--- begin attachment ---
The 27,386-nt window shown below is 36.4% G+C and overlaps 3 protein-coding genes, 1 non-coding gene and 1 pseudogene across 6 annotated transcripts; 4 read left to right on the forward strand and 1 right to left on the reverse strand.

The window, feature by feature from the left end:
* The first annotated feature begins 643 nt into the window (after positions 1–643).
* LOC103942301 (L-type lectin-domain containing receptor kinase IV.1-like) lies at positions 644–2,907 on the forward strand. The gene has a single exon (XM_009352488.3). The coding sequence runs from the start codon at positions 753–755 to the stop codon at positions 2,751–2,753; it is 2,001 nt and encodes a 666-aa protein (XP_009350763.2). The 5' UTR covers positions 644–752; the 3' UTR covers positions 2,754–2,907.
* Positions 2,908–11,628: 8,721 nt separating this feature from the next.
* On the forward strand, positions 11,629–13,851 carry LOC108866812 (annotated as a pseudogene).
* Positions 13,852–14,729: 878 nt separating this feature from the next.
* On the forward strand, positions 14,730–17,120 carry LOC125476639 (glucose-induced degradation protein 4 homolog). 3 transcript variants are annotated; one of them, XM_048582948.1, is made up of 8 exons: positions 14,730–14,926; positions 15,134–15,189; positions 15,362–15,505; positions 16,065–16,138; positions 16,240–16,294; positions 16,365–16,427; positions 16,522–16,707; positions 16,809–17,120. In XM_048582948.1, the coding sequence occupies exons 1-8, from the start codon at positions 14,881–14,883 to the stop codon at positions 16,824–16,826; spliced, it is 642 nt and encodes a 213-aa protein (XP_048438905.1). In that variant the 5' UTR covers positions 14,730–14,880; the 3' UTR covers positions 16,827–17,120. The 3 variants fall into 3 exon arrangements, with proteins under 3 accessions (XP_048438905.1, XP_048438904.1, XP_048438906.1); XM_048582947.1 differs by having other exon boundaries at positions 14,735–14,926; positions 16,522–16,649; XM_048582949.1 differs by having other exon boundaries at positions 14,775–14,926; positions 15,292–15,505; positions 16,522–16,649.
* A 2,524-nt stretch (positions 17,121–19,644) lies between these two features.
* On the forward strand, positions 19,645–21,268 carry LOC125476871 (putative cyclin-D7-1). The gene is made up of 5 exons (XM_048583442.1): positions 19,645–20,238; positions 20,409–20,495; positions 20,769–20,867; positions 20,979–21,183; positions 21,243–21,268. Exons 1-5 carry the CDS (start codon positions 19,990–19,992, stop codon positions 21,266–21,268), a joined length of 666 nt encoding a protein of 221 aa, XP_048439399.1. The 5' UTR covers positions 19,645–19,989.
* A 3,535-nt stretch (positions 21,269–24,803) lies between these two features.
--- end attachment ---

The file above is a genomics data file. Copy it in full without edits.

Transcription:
The 27,386-nt window shown below is 36.4% G+C and overlaps 3 protein-coding genes, 1 non-coding gene and 1 pseudogene across 6 annotated transcripts; 4 read left to right on the forward strand and 1 right to left on the reverse strand.

The window, feature by feature from the left end:
* The first annotated feature begins 643 nt into the window (after positions 1–643).
* LOC103942301 (L-type lectin-domain containing receptor kinase IV.1-like) lies at positions 644–2,907 on the forward strand. The gene has a single exon (XM_009352488.3). The coding sequence runs from the start codon at positions 753–755 to the stop codon at positions 2,751–2,753; it is 2,001 nt and encodes a 666-aa protein (XP_009350763.2). The 5' UTR covers positions 644–752; the 3' UTR covers positions 2,754–2,907.
* Positions 2,908–11,628: 8,721 nt separating this feature from the next.
* On the forward strand, positions 11,629–13,851 carry LOC108866812 (annotated as a pseudogene).
* Positions 13,852–14,729: 878 nt separating this feature from the next.
* On the forward strand, positions 14,730–17,120 carry LOC125476639 (glucose-induced degradation protein 4 homolog). 3 transcript variants are annotated; one of them, XM_048582948.1, is made up of 8 exons: positions 14,730–14,926; positions 15,134–15,189; positions 15,362–15,505; positions 16,065–16,138; positions 16,240–16,294; positions 16,365–16,427; positions 16,522–16,707; positions 16,809–17,120. In XM_048582948.1, the coding sequence occupies exons 1-8, from the start codon at positions 14,881–14,883 to the stop codon at positions 16,824–16,826; spliced, it is 642 nt and encodes a 213-aa protein (XP_048438905.1). In that variant the 5' UTR covers positions 14,730–14,880; the 3' UTR covers positions 16,827–17,120. The 3 variants fall into 3 exon arrangements, with proteins under 3 accessions (XP_048438905.1, XP_048438904.1, XP_048438906.1); XM_048582947.1 differs by having other exon boundaries at positions 14,735–14,926; positions 16,522–16,649; XM_048582949.1 differs by having other exon boundaries at positions 14,775–14,926; positions 15,292–15,505; positions 16,522–16,649.
* A 2,524-nt stretch (positions 17,121–19,644) lies between these two features.
* On the forward strand, positions 19,645–21,268 carry LOC125476871 (putative cyclin-D7-1). The gene is made up of 5 exons (XM_048583442.1): positions 19,645–20,238; positions 20,409–20,495; positions 20,769–20,867; positions 20,979–21,183; positions 21,243–21,268. Exons 1-5 carry the CDS (start codon positions 19,990–19,992, stop codon positions 21,266–21,268), a joined length of 666 nt encoding a protein of 221 aa, XP_048439399.1. The 5' UTR covers positions 19,645–19,989.
* A 3,535-nt stretch (positions 21,269–24,803) lies between these two features.